Treating rosacea with botulinum toxin type A
Dr Rachael Eckel discusses how toxins can be used to reduce facial flushing and erythema
The etiology of rosacea is multifactorial; neurovascular dysregulation, inflammation, and hyperseborrhea all contribute to disease pathogenesis. Novel treatment techniques with botulinum toxin type A (BoNTA) are appealing. The neuromodulator comprehensively targets the three cardinal pillars of disease causation, reducing facial flushing and erythema.
Q. How does it work for treating Rosacea?
By targeting specific neurotransmitters (seretonin) and ion channels (transient receptor potential vanilloid 1 through 4) involved in disease pathology, BoNTA imparts benefit to the neuroinflammatory component of rosacea. It has also been shown to stabilise vascular hyperactivity, which may be tangential to its effect on minimising pore size and sebaceous gland output.
Q. What evidence exists?
For over 15 years BoNTA has been employed for its cosmetic benefits, yet we are only now beginning to investigate its potential therapeutic power. A simple search on PubMed will reveal a mere 4 studies describing the use of neurotoxins to remedy rosacea. The largest and most comprehensive of these publications (Dermatol Surg 2015 Jan), assessed erythema scores amongst rosacea subjects, following injections with BoNTA. Compared to baseline, a 45% mean erythema improvement occurred at the three monthly follow up.
This statistically significant result allowed the authors to conclude that BoNTA is an effective therapeutic option for the treatment of facial erythema. This innovative approach must however be explored further with larger, randomised, blinded, placebo-controlled studies.
Q. Does the treatment work on all patients with rosacea?
In my clinical experience the treatment works well overall. However not everyone with rosacea will achieve success with BoNTA. Response appears to be related to disease subtype, which is important to assess during the initial consultation. Phymatous and erythematotelangiectatic typologies typically confer more favourable results.
Q. Can you tell us more about the technique?
Treatment of the face is guided by anatomical affliction with erythema. Each area should be subdivided and injected with four to six intradermal blebs of BoNTA, 1cm apart.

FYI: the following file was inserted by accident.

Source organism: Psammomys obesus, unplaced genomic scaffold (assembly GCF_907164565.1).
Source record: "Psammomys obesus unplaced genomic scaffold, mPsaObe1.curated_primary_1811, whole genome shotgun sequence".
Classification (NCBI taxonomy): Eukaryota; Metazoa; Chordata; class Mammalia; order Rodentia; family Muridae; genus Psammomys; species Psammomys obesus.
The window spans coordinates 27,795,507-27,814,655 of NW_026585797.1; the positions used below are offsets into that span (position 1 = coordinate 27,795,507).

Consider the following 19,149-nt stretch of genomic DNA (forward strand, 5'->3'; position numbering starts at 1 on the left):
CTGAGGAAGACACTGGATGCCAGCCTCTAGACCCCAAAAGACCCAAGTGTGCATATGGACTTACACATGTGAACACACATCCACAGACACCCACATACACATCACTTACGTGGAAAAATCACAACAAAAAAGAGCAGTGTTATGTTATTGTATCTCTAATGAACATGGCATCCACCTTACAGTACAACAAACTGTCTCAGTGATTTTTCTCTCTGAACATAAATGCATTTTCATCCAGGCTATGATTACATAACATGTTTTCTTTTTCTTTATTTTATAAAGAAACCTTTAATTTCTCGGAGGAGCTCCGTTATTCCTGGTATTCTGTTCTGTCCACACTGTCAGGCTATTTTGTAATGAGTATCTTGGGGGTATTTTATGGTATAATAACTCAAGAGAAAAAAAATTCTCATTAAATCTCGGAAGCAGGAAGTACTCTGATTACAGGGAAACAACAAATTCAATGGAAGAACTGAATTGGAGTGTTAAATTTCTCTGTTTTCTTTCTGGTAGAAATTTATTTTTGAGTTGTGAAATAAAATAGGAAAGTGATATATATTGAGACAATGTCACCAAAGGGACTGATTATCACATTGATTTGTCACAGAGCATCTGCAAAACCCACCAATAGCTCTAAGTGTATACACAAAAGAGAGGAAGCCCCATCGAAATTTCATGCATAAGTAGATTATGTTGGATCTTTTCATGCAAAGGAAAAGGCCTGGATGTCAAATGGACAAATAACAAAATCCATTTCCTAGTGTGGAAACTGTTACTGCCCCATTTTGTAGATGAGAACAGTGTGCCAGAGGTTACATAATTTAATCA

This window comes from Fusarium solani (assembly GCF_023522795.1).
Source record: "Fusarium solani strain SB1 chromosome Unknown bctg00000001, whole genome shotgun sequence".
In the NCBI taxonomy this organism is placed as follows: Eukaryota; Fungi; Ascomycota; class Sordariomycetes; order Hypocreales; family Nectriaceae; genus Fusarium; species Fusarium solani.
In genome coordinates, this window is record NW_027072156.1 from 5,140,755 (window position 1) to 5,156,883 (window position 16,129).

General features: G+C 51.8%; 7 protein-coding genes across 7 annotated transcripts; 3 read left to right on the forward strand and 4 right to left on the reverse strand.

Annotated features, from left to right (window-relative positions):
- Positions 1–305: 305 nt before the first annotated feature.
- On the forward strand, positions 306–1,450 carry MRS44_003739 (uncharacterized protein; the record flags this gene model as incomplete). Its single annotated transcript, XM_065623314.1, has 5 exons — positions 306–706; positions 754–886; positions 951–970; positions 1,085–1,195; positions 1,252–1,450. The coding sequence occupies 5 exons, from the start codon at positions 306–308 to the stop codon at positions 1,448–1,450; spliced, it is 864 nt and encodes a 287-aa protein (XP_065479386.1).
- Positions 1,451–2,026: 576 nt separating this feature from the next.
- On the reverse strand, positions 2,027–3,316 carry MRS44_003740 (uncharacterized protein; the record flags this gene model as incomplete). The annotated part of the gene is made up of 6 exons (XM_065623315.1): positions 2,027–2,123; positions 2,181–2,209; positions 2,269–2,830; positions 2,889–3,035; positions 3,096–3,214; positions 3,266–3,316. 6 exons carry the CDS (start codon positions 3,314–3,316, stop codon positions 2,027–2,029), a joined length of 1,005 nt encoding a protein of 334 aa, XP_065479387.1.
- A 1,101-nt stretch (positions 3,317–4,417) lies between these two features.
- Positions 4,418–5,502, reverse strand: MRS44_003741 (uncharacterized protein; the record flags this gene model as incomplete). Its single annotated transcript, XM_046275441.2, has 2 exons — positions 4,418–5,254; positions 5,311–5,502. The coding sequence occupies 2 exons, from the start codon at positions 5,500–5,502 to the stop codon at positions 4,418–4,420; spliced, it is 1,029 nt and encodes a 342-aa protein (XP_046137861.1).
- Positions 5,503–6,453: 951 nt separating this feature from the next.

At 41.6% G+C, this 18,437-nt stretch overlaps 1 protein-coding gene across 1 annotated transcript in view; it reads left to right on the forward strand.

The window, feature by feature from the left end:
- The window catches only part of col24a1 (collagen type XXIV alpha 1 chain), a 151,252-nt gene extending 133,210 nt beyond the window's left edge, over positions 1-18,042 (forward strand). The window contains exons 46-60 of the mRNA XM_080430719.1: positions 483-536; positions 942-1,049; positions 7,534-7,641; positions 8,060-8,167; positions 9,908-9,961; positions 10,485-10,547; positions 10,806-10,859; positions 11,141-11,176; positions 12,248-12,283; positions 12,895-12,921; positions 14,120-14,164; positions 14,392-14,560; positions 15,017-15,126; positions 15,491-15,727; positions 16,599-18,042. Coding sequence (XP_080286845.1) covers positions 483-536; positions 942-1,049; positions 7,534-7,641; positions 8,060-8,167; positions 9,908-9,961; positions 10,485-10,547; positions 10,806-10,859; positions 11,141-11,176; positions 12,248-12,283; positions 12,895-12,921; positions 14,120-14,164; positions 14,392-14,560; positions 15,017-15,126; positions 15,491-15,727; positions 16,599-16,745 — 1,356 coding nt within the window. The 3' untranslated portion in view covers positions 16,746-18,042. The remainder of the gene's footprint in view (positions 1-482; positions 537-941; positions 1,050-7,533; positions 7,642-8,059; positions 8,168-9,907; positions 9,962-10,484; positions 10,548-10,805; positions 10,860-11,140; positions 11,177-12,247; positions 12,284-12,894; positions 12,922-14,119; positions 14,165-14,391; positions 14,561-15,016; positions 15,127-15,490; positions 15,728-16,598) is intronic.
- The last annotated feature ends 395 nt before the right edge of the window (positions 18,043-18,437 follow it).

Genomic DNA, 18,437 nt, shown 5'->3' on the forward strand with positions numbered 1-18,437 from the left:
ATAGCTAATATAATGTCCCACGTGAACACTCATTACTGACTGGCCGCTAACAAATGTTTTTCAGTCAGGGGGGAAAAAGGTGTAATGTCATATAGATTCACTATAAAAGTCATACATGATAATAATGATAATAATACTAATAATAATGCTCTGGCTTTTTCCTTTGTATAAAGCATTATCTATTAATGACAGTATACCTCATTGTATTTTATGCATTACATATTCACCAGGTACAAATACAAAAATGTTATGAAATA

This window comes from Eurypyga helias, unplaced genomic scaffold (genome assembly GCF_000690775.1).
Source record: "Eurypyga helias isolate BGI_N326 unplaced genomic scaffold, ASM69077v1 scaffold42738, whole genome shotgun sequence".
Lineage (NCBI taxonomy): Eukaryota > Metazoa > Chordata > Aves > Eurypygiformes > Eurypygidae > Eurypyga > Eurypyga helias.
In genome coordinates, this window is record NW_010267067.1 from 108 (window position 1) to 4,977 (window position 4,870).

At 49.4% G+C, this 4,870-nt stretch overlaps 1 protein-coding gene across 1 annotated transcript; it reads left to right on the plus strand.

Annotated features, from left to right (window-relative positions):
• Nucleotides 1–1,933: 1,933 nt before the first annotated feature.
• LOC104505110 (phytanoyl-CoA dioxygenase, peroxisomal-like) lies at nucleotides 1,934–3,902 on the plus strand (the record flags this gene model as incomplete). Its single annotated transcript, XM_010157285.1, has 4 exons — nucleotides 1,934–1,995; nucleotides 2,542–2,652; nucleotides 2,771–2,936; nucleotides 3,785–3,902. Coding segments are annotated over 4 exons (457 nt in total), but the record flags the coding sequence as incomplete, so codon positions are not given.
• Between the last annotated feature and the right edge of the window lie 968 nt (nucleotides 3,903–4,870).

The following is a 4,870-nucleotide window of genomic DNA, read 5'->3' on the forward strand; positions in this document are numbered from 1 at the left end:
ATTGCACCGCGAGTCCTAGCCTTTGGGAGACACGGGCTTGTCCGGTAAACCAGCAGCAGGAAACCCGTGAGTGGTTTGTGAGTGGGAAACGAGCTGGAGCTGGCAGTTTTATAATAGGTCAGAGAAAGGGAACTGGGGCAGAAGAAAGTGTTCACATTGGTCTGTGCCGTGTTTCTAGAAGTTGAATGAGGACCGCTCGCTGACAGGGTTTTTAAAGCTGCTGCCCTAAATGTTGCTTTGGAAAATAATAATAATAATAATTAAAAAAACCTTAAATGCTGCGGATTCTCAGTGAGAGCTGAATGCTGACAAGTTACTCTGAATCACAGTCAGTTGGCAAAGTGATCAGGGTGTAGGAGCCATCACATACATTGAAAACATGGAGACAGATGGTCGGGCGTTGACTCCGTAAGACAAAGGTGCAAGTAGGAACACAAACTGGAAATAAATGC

When reconstituting the neuromodulator I use a dilution of 7mls of saline per 100 units of incobotulinumtoxinA or onabotulinumtoxinA (label dosing for both requires 2.5 mls). A typical patient will require 10 to 15 units per area of with these products, or 20 to 30 units of abobotulinumtoxinA. These figures can be further adjusted depending on patient gender and size of the treated region.
Endeavor to cover all apposite areas at a financially reasonable price.
Q. Is this a safe method of treatment for rosacea?
There have been no adverse events documented in clinical trials, but injection skill is seminal. To avoid unwanted muscle paralysis, product placement must remain superficial. It is also worth remembering that this is currently an off-label use of BoNTA and patients should be counseled accordingly.
Q. When are benefits seen and is maintenance needed?
Four weeks post-injection patients notice results, lasting between four and six months. Treatment with BoNTA must however be replicated lifelong, as rosacea is a chronic dermatosis. This can nonetheless be modified to suit disease aggression and relapse rate. It is postulated that repeated treatments will impart a cumulative effect on suppressing the neuroinflammatory process, thereby reducing injection frequency over time.
Q. Should it be used in isolation?
Combination therapy yields optimum results for rosacea. Physicians should treat a disease using the standard of care, and explore new areas that are safe and scientifically tested. In this manner we can expand therapeutic options and improve our patients’ quality of life.
Q. Can you tell us how you incorporate this treatment in your practice?
I adopt a holistic approach to ameliorating rosacea. An important preliminary measure is educating patients about recognising and avoiding triggers. I also prescribe a ZO Skin Health topical programme focusing on sebum reduction, barrier restoration, inflammatory control, sun protection, and keratinocyte maturation cycle enhancement. Laser therapy can be appropriate when correcting texture (CO2 fractionated laser) or improving fixed erythema (flashlamp pumped dye laser). In patients who require the latter, I supplement BoNTA to maintain results.
Should lasers to correct erythema not be permissible, due to oral isotretinoin treatment or long-term microdose therapy, neuromodulators can be a favourable alternative. They are also a valuable adjunct in those who flush and who cannot afford the social downtime associated with lasers or topical therapy. BoNTA is particularly effective at managing rhinophyma, especially after surgical debulking of the tissue.
Dr Rachael Eckel is a Cosmetic Dermatologist, board certified by the American Board of Aesthetic Medicine, USA. A native of Trinidad and Tobago, Dr Eckel completed her medical training at the prestigious Royal College of Surgeons in Ireland.